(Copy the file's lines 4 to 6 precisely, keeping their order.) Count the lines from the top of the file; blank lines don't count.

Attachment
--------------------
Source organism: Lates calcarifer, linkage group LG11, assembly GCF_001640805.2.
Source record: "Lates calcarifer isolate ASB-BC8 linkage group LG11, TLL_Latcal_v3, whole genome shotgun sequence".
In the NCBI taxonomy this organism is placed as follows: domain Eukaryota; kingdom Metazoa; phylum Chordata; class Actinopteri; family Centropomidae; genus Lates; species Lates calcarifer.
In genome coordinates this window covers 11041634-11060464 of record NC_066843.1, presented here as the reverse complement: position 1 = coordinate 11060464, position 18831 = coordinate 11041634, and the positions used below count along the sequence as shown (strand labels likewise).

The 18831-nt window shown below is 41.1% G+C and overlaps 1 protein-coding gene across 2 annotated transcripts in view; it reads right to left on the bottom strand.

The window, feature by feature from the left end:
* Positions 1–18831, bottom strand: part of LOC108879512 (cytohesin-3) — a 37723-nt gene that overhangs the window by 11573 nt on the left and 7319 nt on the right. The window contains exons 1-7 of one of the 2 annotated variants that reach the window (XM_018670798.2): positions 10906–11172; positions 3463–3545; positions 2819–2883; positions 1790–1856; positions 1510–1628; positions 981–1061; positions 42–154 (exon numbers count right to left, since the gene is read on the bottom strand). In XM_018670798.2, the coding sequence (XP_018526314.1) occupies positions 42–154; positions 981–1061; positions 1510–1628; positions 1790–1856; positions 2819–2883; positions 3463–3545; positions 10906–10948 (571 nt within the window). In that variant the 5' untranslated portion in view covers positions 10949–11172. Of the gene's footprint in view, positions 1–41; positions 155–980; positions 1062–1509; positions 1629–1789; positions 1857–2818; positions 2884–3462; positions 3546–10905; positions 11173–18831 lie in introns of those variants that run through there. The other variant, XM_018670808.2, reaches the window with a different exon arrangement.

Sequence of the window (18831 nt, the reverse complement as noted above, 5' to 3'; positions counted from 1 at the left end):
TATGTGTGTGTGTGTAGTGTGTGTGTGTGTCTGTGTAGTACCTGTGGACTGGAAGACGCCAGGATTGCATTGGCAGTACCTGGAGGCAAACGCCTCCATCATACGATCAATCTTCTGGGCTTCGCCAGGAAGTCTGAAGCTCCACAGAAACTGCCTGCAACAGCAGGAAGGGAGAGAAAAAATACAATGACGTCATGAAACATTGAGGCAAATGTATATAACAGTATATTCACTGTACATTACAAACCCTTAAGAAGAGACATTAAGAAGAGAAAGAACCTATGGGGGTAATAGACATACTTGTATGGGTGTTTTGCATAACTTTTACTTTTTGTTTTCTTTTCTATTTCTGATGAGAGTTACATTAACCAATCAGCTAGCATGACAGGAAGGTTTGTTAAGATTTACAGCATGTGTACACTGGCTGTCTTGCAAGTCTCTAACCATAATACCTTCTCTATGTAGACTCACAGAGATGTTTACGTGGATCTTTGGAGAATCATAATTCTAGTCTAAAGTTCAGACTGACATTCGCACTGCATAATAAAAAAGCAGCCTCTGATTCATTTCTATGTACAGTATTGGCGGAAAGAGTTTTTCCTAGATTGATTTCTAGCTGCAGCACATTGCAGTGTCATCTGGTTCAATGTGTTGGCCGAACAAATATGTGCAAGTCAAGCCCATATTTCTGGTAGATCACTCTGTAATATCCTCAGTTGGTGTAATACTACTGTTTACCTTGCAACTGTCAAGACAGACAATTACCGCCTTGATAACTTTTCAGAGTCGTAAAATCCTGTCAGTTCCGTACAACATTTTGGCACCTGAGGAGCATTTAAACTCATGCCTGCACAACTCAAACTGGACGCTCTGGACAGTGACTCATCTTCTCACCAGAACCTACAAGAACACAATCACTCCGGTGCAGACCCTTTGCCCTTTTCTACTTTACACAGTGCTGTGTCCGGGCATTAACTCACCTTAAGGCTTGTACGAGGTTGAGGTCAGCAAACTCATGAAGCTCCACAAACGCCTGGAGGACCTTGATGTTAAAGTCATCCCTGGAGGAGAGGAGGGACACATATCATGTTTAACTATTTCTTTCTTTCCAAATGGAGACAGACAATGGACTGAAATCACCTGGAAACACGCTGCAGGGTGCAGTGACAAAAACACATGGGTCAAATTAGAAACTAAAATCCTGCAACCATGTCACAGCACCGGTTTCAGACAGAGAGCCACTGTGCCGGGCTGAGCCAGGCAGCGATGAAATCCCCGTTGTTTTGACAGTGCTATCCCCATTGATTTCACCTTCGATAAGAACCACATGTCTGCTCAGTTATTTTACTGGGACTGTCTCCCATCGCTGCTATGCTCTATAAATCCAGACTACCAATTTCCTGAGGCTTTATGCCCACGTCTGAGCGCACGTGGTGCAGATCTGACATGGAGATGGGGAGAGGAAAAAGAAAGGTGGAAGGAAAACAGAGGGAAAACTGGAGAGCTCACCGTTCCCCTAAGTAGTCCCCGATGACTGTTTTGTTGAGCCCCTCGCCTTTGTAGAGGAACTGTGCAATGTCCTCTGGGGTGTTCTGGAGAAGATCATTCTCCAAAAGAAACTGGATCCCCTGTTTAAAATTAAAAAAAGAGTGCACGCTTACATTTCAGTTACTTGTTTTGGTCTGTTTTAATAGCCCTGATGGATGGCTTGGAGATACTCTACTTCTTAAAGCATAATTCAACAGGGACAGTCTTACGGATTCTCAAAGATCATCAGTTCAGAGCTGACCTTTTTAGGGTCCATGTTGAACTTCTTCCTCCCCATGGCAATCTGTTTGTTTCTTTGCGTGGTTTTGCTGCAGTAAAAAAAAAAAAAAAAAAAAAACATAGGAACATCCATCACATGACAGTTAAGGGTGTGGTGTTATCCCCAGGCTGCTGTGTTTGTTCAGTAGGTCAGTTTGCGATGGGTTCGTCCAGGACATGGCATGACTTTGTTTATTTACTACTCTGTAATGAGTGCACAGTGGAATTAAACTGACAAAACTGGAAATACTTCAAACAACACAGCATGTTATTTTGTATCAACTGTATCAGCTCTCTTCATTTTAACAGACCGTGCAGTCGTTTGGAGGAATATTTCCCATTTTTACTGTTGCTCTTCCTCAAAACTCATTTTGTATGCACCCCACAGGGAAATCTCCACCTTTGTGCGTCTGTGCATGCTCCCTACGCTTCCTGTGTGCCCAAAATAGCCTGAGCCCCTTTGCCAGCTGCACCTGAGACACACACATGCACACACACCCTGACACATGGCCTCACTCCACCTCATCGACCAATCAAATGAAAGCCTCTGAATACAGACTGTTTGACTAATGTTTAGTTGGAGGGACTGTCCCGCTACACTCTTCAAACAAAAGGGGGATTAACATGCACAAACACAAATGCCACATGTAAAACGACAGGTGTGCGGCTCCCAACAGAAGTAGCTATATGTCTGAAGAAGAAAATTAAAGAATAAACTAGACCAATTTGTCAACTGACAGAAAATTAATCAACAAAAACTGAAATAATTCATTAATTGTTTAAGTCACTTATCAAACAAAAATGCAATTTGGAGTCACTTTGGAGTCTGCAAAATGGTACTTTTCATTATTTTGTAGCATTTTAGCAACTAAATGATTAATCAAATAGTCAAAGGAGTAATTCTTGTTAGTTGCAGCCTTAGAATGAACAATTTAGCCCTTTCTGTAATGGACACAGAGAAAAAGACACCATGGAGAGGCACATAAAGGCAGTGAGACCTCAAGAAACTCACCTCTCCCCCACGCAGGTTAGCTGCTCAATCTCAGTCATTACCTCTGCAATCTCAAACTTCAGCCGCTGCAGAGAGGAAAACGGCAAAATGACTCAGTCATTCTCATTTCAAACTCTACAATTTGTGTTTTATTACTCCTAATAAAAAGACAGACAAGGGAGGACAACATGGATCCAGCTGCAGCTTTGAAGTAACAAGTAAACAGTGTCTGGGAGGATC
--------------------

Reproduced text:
In genome coordinates this window covers 11041634-11060464 of record NC_066843.1, presented here as the reverse complement: position 1 = coordinate 11060464, position 18831 = coordinate 11041634, and the positions used below count along the sequence as shown (strand labels likewise).

The 18831-nt window shown below is 41.1% G+C and overlaps 1 protein-coding gene across 2 annotated transcripts in view; it reads right to left on the bottom strand.

The window, feature by feature from the left end: